The large-cap space today has 100 companies, midcap another 150 and small-cap has about 3,000 listed names, of which about 500 are investable. India is a stock picker's market and this fact resonates more so when it comes to the mid- and small-cap space. Active management plays a vital role in weeding out stocks that do not meet essential long-term investing criteria. Our quality bias helps us navigate the minefield of companies where investors often get trapped due to short-term performance.
Given the inherent volatility in mid and small caps, what do you do to stay calm and composed amid turbulent times? How do you convince your investors to stay put?
As I said earlier, as a category, mid and small caps are as volatile as their large-cap peers. It is individual stocks in the small-cap space that are volatile for a variety of reasons, including low float, unproven track records, future expectations and even the breadth of ownership by institutions and coverage. Turbulent times are when investors make money if they invest right. We have seen this time and time again in 2013, 2018 and today. Investors who invested when the times were tough came out as winners when the recovery took place. The easiest way to play the mid- and small-cap space is to keep that SIP going and top up when the markets correct.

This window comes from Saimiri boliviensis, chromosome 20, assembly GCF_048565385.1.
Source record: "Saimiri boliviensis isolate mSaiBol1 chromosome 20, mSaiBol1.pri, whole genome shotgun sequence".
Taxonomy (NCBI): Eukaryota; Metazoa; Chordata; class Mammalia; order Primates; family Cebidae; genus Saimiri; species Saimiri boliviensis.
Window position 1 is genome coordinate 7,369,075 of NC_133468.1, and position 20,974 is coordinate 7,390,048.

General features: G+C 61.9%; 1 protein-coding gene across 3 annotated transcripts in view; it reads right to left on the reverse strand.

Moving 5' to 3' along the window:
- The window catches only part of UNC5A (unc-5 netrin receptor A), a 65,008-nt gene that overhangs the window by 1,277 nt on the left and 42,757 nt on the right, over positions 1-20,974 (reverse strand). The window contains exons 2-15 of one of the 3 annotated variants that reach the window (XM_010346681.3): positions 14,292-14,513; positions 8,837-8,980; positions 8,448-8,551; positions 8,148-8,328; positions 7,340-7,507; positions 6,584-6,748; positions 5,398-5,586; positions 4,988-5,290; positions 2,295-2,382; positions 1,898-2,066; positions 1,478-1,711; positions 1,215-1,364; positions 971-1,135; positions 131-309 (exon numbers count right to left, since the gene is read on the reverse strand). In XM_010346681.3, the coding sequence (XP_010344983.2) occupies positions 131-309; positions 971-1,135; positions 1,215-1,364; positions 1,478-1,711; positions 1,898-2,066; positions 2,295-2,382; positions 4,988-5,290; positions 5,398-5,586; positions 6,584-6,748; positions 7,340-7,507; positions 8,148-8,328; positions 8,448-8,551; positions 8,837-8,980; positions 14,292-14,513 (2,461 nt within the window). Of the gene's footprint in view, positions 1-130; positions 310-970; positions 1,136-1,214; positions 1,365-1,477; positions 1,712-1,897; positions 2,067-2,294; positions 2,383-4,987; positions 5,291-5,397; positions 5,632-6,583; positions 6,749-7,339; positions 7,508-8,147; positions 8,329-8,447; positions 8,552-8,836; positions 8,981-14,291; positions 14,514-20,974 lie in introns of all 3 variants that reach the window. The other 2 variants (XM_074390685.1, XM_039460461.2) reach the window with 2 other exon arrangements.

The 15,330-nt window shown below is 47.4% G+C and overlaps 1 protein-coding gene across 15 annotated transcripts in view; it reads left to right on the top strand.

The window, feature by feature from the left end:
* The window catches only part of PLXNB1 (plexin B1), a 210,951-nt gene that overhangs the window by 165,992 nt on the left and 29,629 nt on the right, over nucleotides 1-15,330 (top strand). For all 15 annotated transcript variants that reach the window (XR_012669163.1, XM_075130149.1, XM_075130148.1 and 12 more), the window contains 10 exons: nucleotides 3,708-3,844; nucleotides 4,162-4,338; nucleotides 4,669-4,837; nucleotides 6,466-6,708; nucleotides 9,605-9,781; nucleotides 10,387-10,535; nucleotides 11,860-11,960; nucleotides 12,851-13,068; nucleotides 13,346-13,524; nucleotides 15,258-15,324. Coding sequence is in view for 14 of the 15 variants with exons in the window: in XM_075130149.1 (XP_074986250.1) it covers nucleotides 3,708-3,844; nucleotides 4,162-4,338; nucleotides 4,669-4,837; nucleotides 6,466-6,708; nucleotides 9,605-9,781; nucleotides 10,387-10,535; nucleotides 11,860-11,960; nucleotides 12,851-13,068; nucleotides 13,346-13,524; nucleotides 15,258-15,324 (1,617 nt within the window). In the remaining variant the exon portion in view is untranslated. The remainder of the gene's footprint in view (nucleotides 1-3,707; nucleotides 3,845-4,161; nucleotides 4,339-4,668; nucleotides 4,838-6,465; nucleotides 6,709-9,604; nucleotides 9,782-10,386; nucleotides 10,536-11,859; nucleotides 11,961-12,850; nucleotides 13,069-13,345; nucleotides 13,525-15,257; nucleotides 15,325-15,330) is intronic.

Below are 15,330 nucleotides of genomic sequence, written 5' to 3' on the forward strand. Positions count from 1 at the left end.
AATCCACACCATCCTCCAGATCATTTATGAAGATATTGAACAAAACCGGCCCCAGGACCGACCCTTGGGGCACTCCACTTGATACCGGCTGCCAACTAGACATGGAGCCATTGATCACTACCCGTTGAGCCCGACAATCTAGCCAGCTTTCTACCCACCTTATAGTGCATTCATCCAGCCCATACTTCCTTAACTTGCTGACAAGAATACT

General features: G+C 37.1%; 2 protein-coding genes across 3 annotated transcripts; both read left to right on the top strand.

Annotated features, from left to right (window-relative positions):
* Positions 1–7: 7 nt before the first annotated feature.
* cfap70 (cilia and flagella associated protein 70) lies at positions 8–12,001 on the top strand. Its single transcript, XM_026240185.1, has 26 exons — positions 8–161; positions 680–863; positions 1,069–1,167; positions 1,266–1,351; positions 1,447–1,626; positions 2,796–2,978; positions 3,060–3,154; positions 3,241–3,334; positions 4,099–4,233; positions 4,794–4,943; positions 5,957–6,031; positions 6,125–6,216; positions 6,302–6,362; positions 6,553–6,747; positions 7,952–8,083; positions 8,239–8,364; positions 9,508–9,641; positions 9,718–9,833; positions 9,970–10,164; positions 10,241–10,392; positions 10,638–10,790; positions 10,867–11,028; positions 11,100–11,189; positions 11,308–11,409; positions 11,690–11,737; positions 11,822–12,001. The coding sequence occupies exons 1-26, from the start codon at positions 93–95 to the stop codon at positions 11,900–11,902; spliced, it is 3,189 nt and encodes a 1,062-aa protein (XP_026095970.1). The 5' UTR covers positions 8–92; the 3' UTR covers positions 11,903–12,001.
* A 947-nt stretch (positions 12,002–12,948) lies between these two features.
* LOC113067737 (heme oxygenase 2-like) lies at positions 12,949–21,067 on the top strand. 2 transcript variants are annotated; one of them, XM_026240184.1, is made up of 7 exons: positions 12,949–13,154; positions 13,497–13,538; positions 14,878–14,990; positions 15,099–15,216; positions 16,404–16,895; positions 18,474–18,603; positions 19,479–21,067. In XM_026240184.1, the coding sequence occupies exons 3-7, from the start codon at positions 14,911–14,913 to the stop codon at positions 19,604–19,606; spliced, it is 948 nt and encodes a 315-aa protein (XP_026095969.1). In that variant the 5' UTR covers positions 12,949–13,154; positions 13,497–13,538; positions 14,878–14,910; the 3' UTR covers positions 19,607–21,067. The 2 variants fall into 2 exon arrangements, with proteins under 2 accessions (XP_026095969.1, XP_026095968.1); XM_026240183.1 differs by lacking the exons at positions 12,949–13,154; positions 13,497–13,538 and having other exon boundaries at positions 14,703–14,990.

Picture this, say you like a company which is growing at 100 per cent a year, trading at a P/E of 100. In one year, that P/E would drop to 50, assuming the price remains unchanged and the company meets earnings estimates. As fund managers, our job is to identify companies, business models and managements that are capable of meeting analyst expectations and invest in those companies. If you do a good enough job of identifying 25-50 names and build a portfolio around them, you, as a fund manager, have succeeded in building a true wealth-creation portfolio for your investors.